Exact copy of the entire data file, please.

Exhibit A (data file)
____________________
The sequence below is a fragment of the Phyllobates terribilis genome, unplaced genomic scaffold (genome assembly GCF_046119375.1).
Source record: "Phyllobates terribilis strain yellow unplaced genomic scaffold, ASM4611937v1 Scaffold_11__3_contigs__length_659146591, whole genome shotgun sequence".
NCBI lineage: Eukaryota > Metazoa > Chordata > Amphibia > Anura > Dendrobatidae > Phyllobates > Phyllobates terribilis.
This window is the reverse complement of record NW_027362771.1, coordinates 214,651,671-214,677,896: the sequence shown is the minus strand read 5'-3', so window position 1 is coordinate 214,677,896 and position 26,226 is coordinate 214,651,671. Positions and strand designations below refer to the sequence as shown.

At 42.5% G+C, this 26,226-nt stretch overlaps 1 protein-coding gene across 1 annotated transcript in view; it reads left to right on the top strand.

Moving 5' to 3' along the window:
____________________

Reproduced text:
The sequence below is a fragment of the Phyllobates terribilis genome, unplaced genomic scaffold (genome assembly GCF_046119375.1).
Source record: "Phyllobates terribilis strain yellow unplaced genomic scaffold, ASM4611937v1 Scaffold_11__3_contigs__length_659146591, whole genome shotgun sequence".
NCBI lineage: Eukaryota > Metazoa > Chordata > Amphibia > Anura > Dendrobatidae > Phyllobates > Phyllobates terribilis.
This window is the reverse complement of record NW_027362771.1, coordinates 214,651,671-214,677,896: the sequence shown is the minus strand read 5'-3', so window position 1 is coordinate 214,677,896 and position 26,226 is coordinate 214,651,671. Positions and strand designations below refer to the sequence as shown.

At 42.5% G+C, this 26,226-nt stretch overlaps 1 protein-coding gene across 1 annotated transcript in view; it reads left to right on the top strand.

Moving 5' to 3' along the window: